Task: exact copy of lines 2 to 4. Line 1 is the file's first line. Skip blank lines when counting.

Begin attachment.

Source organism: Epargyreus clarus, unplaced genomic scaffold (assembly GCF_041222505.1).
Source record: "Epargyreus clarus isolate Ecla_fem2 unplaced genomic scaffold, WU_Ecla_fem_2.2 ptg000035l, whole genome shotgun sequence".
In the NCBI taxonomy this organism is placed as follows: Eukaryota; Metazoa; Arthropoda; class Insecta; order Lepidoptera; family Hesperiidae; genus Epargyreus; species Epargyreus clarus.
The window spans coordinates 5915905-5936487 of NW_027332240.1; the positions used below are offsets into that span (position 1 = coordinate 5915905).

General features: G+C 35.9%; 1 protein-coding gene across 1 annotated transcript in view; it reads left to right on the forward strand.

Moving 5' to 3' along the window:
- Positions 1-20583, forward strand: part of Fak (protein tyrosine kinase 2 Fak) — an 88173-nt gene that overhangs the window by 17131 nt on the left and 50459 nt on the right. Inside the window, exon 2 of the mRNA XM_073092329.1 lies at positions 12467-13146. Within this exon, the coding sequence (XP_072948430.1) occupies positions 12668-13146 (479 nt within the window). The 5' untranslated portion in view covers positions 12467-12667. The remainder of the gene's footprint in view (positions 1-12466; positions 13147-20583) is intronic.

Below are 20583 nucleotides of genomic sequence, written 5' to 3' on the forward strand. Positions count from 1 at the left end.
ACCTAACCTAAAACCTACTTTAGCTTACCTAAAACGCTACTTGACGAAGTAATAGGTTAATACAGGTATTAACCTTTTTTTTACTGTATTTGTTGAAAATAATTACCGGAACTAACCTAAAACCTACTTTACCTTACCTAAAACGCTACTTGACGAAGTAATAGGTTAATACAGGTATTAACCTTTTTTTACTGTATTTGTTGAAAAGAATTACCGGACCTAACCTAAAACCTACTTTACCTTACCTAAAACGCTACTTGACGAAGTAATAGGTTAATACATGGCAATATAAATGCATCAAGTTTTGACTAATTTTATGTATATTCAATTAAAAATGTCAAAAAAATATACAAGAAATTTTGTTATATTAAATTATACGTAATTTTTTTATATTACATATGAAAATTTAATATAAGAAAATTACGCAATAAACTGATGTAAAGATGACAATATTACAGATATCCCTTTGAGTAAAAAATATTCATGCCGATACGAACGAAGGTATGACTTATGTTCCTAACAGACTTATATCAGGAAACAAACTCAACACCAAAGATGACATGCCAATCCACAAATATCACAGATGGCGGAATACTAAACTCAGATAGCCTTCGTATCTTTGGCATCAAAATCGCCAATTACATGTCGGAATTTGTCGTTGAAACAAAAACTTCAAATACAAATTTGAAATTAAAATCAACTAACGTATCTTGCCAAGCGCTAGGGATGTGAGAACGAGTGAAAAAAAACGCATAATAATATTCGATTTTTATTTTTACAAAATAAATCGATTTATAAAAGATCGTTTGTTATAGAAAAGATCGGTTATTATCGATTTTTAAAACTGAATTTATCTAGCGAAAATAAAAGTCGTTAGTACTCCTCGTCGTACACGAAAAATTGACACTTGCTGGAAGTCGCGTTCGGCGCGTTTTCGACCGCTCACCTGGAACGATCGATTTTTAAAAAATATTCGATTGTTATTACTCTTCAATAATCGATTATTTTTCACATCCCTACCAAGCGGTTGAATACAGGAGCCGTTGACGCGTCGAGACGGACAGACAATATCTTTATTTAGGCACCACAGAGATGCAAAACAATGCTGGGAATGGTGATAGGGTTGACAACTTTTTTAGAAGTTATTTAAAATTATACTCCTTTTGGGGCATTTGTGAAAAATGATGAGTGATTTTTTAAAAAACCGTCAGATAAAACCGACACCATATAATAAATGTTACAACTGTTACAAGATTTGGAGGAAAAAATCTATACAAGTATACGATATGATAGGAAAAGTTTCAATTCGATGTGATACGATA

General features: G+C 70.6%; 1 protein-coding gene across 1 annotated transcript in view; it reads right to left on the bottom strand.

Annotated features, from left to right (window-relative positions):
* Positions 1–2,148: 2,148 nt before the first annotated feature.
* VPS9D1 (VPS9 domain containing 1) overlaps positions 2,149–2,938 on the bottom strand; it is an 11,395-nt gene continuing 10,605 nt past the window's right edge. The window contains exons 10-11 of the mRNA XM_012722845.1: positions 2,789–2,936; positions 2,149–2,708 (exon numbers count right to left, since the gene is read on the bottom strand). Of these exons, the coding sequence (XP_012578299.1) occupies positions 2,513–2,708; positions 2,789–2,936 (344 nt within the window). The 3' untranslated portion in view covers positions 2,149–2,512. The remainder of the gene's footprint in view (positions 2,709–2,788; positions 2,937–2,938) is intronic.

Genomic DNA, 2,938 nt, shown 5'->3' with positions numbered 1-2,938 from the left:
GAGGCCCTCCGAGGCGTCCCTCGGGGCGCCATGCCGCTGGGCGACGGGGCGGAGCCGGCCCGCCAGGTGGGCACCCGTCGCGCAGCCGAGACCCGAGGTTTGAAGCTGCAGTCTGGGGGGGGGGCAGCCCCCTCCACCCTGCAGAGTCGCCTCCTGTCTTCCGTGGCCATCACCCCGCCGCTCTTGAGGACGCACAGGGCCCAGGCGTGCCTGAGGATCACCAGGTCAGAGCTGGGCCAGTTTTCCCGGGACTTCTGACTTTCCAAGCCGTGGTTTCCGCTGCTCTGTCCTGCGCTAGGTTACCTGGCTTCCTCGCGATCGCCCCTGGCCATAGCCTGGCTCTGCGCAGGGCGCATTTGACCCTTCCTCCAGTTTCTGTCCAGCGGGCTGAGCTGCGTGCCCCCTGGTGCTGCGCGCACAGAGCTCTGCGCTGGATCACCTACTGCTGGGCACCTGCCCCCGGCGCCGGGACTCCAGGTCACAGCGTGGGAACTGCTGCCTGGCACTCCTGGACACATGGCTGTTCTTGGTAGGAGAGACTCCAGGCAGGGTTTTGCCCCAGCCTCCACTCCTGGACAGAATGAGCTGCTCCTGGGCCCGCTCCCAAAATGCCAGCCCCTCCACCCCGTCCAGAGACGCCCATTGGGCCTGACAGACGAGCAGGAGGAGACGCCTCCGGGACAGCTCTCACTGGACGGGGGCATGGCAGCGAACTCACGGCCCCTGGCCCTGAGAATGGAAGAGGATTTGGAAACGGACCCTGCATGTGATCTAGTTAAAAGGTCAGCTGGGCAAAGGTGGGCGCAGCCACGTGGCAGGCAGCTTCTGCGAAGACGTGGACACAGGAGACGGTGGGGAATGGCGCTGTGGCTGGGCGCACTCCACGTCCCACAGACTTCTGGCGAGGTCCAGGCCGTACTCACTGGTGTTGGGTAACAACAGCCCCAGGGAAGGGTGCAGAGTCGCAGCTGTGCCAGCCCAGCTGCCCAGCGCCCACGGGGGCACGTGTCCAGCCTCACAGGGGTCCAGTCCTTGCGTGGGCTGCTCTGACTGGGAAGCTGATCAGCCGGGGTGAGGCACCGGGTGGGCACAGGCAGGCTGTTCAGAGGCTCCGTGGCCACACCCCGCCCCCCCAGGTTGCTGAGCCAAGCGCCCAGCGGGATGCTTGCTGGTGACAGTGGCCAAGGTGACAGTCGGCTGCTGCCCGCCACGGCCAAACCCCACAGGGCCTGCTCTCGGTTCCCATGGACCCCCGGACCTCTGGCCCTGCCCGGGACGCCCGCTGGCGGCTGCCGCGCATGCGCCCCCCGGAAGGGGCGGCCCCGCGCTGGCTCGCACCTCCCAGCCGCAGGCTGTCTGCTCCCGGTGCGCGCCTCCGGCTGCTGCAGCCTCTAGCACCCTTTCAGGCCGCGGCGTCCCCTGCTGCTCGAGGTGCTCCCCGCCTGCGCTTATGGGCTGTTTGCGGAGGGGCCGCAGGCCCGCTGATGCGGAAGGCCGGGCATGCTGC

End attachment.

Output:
Source record: "Epargyreus clarus isolate Ecla_fem2 unplaced genomic scaffold, WU_Ecla_fem_2.2 ptg000035l, whole genome shotgun sequence".
In the NCBI taxonomy this organism is placed as follows: Eukaryota; Metazoa; Arthropoda; class Insecta; order Lepidoptera; family Hesperiidae; genus Epargyreus; species Epargyreus clarus.
The window spans coordinates 5915905-5936487 of NW_027332240.1; the positions used below are offsets into that span (position 1 = coordinate 5915905).